And presumably no one here today has any plans to kill someone for selfish gain, but I wonder if anyone here can think of a time when you’ve acted out of fear and hurt another person; or blamed someone else for what was happening in your life?
We know that people are capable of doing terrible things when they feel afraid or threatened.
Some of us here know young people – or, like me, have been young people – who have got involved with drugs or gangs because they are afraid that they have no future and nothing to hope for in this world if they don’t.
How many young people in Shadwell carry knives, or commit acts of violence because they are scared that if they don’t then someone else will harm them?
This stuff gets talked about a lot in the media, but for young people and parents in this neighbourhood it’s a really scary reality. Being worried about knife crime is something that some of the young people of St George’s have talked about quite a bit since I’ve been here.
When children grow up experiencing the violence of poverty, the violence of racism and discrimination, the violence of gang culture, the violence of fear, it’s easy to see how violence might become part of their identity.
And really, sin and violence are part of all our identities, because we all have it in us to be selfish, and to hurt others.
But there is HOPE!
Our reading from Paul’s letter to the Ephesians reminds us that we are no longer children of sin, because in Christ we have been adopted as children of God.
We have been heirs to violence and self-interest, but in Christ we have become heirs to God’s gift of love.
John the Baptist dies because of the fear and selfishness of one human being, and his death points us to the way that Jesus will also die, because Jesus draws all our selfishness and fear and hatred to himself as he dies on the cross in one perfect act of love and forgiveness.
And that’s not even all, because three days later Jesus rises from the dead to show that death and suffering never get the last word because God’s love is greater than anything we can ever ask for or imagine.
As disciples of Christ, we have something greater to rely on than our own wits. So instead of an understanding of ourselves which is rooted in selfishness, in self-reliance, and in violence, God offers us a new identity as beloved children, destined to inherit the Kingdom.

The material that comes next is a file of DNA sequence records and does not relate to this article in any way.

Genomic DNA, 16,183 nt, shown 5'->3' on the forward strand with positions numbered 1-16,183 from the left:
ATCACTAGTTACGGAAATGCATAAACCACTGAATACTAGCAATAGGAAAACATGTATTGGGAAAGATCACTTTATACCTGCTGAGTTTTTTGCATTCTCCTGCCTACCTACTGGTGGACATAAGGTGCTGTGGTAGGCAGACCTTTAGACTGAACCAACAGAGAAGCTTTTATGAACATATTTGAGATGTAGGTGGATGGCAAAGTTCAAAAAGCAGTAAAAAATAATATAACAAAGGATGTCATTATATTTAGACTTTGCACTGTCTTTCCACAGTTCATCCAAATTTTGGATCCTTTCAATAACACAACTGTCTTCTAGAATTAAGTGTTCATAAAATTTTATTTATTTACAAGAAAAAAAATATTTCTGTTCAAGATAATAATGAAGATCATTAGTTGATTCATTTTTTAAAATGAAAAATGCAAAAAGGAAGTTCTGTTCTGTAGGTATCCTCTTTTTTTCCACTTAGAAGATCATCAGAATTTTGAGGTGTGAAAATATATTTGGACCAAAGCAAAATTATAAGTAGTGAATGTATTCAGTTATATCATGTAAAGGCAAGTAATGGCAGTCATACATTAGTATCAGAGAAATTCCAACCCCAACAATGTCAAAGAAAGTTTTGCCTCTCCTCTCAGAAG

But God is asking something from us too.
At this eucharist today we remember that we are Christ’s body in the world. We will be fed with his body and blood so that we can be strengthened to go out into the world and be God’s hands, to build God’s Kingdom in places where it seems to be invisible; to be God’s eyes, looking for people who need help and comfort; to be God’s arms of love to hold those who are unable to see the image of God in themselves and help to restore the dignity and humanity that God gives to each and every human being.
It’s up to us to reach out to those who are afraid or trapped or in danger of going down a dark path.
It’s up to us to show those around us that they can rely on something other than violence because there are people willing to struggle to create a future where everyone in this neighbourhood can live full and happy lives.
It’s up to us to show the world what God is like by being believing Christians who organise in our communities to fight injustice so that the children who grow up here can share in the hope and joy and togetherness that we have.
Because it is through our actions that people in this neighbourhood will know that in Christ, as our psalm today says, mercy and truth have met together; that righteousness and peace have kissed each other.
So as we come to God’s table today, let’s all pray for the wisdom to know how each of us can best work for the coming of God’s Kingdom among us.